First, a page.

The last few days of rain have meant that I have had to find things around the house to
So now I’m turning my focus on decorating the small bedroom. I say bedroom, it’s actually a storeroom for all our dust.
Seriously, I don’t know where it all comes from and it certainly doesn’t come from the air vent in the wall as, I discovered today, all the holes have been filled with concrete.
Is it any wonder that if you spend more than an hour in there the oxygen levels fall to the equivalent of being on the summit of Everest?
I popped my head into the hole earlier this evening and I swear I could hear John Malkovich’s voice.
The plan is to drill some of those holes open again and hopefully get some proper air flow going.
I’m also going to change the flooring. I took up the old carpet and underlay this afternoon and plan to replace it with laminate flooring.
I was pleased that finding hidden treasure isn’t limited to the garden.
Stuck to one of the floorboards was an old piece of linoleum flooring.
This was the type of floor covering I remember from my youth. Just about every room would have had it, usually with a rug or two to hide any worn patches. We didn’t have carpets at that time.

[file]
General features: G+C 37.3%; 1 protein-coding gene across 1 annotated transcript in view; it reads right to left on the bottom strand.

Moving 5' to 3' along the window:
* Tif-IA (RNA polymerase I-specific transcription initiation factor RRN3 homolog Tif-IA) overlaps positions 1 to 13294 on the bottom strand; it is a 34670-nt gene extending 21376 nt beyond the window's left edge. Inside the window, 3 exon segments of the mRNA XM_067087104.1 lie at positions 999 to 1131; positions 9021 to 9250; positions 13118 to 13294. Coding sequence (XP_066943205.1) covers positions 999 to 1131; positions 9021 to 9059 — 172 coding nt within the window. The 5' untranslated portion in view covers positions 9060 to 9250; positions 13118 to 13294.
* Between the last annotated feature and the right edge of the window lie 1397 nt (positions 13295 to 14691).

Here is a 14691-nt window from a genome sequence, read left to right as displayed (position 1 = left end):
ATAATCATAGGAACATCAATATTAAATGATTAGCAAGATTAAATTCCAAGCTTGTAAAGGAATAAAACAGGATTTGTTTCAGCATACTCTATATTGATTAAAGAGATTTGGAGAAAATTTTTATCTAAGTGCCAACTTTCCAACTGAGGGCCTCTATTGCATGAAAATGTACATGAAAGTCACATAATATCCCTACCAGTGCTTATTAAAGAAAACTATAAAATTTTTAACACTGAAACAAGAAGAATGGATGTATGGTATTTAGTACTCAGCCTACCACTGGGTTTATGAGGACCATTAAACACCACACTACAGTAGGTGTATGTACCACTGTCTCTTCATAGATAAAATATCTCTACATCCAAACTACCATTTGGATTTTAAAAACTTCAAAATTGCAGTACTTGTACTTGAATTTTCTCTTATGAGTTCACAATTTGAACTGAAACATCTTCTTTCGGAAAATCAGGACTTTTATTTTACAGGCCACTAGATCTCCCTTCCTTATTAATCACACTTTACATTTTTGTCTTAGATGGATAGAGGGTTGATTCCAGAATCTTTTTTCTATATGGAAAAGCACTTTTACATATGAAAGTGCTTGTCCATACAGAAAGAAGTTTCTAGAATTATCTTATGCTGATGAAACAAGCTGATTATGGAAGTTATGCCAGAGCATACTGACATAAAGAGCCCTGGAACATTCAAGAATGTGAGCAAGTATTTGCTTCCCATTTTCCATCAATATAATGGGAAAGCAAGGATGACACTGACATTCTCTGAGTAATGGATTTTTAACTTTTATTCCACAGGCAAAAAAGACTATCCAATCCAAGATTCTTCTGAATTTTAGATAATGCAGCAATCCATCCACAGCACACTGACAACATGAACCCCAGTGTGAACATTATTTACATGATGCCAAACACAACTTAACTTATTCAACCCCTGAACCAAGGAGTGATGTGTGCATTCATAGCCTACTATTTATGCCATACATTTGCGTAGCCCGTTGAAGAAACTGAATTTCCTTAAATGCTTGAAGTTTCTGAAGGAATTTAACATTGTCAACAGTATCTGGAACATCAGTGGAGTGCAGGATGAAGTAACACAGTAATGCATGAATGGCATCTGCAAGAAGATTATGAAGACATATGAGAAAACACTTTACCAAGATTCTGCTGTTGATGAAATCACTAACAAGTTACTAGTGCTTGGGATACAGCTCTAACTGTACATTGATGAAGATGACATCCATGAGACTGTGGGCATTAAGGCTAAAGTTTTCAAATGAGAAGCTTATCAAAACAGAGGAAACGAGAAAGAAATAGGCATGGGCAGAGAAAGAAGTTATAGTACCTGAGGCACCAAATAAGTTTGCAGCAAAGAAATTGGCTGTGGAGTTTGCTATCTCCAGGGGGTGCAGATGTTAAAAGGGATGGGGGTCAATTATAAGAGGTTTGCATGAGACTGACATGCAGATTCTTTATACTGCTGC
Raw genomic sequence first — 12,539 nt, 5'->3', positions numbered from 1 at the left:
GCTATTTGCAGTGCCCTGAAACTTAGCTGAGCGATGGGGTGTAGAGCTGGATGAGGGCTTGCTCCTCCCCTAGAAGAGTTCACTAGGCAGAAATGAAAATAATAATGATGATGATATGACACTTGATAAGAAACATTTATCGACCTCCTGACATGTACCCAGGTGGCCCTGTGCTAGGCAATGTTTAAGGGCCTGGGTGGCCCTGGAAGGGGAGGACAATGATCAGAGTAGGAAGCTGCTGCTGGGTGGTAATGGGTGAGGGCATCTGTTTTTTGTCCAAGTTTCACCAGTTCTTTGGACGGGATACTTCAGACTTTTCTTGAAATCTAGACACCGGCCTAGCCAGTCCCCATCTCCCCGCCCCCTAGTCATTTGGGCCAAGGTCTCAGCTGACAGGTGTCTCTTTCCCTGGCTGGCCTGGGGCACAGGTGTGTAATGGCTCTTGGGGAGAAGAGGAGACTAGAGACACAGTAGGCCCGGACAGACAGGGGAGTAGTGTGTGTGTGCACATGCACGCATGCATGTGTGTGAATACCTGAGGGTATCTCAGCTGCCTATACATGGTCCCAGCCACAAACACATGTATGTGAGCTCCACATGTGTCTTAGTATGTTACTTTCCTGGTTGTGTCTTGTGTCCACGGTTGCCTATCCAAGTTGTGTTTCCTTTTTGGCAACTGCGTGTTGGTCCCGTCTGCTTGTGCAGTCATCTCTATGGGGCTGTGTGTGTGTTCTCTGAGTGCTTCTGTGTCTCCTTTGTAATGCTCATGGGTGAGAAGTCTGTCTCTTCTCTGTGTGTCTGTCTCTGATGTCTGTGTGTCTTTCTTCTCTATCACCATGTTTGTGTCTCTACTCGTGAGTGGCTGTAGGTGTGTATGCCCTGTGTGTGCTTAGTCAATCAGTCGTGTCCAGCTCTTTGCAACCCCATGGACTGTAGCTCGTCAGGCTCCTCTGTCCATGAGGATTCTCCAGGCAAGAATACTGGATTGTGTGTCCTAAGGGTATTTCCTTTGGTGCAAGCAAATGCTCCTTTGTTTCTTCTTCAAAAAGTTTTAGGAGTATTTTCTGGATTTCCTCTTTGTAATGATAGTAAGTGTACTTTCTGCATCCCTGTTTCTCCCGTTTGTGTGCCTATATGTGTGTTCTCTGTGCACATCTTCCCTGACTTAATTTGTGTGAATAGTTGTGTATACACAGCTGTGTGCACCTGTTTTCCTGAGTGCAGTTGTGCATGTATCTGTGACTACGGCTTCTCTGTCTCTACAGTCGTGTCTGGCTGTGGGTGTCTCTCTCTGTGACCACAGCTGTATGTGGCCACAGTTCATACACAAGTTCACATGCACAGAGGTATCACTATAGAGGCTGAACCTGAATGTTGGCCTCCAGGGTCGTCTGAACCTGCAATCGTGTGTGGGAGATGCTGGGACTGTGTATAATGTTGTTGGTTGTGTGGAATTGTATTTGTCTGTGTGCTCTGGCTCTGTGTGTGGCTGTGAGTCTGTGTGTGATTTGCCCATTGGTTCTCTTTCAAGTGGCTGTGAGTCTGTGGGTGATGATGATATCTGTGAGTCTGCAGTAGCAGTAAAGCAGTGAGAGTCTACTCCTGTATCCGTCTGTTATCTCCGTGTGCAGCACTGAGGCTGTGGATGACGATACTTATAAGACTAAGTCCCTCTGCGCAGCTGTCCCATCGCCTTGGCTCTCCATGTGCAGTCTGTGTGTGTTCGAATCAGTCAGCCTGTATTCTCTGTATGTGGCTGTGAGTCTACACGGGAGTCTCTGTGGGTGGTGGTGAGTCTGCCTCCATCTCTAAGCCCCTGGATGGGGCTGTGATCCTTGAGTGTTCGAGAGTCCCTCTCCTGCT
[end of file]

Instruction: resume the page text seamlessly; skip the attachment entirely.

As a young child I remember the feel of the Lino under my feet and I remember how brittle it was, although Dad was none too pleased about my fascinating discovery and new pastime.
In the kitchen at the old family home, I remember Dad taking up the Lino floor exposing some old black tiles. I remember Mother wanted a blue Dandy Cord mat, which was duly installed.
One corner of the mat covered an indentation in the tiles below, just deep enough to hold a tooth and a sixpence.
I can only presume that Mother contacted the Tooth Fairy to inform it that teeth would no longer be left under pillows. I’m sure it was delighted to hear that it no longer had to drag itself all the way up the stairs with the cash.
Once teeth stopped dropping out, I found a new use for the little hollow under the mat.
I used to (still do actually) suffer from terrible travel sickness. So I would be given a tablet to ease the symptoms before we set off on any long journeys.
However, just the smell of the tablet, let alone the taste of it, would make me feel ill. Mother tried everything to make it more palatable, including incorporating it into a jam butty.
But I could still smell and taste it. So I’d find a way hide it under the mat while no one was looking.
I’m not sure Mother had much faith in the tablets, as she would always pop the pink ‘sick bowl’ into the car. Again, just the sight of it would make me feel nauseous, even now, just the thought… hang on I’ll be right back.
The tablet in the hollow under the mat routine worked well, until the one time I forgot to remove it on our return from several sleepless nights in a freezing cold and North Wales rain drenched tent, whose walls we were never allowed to touch.
Mother was none too pleased. Not long after that Dad replaced the floor with vinyl tiles that, over the years, developed an strange indentation near the spot once visited by fairies.
Stay non-bilious and stay safe.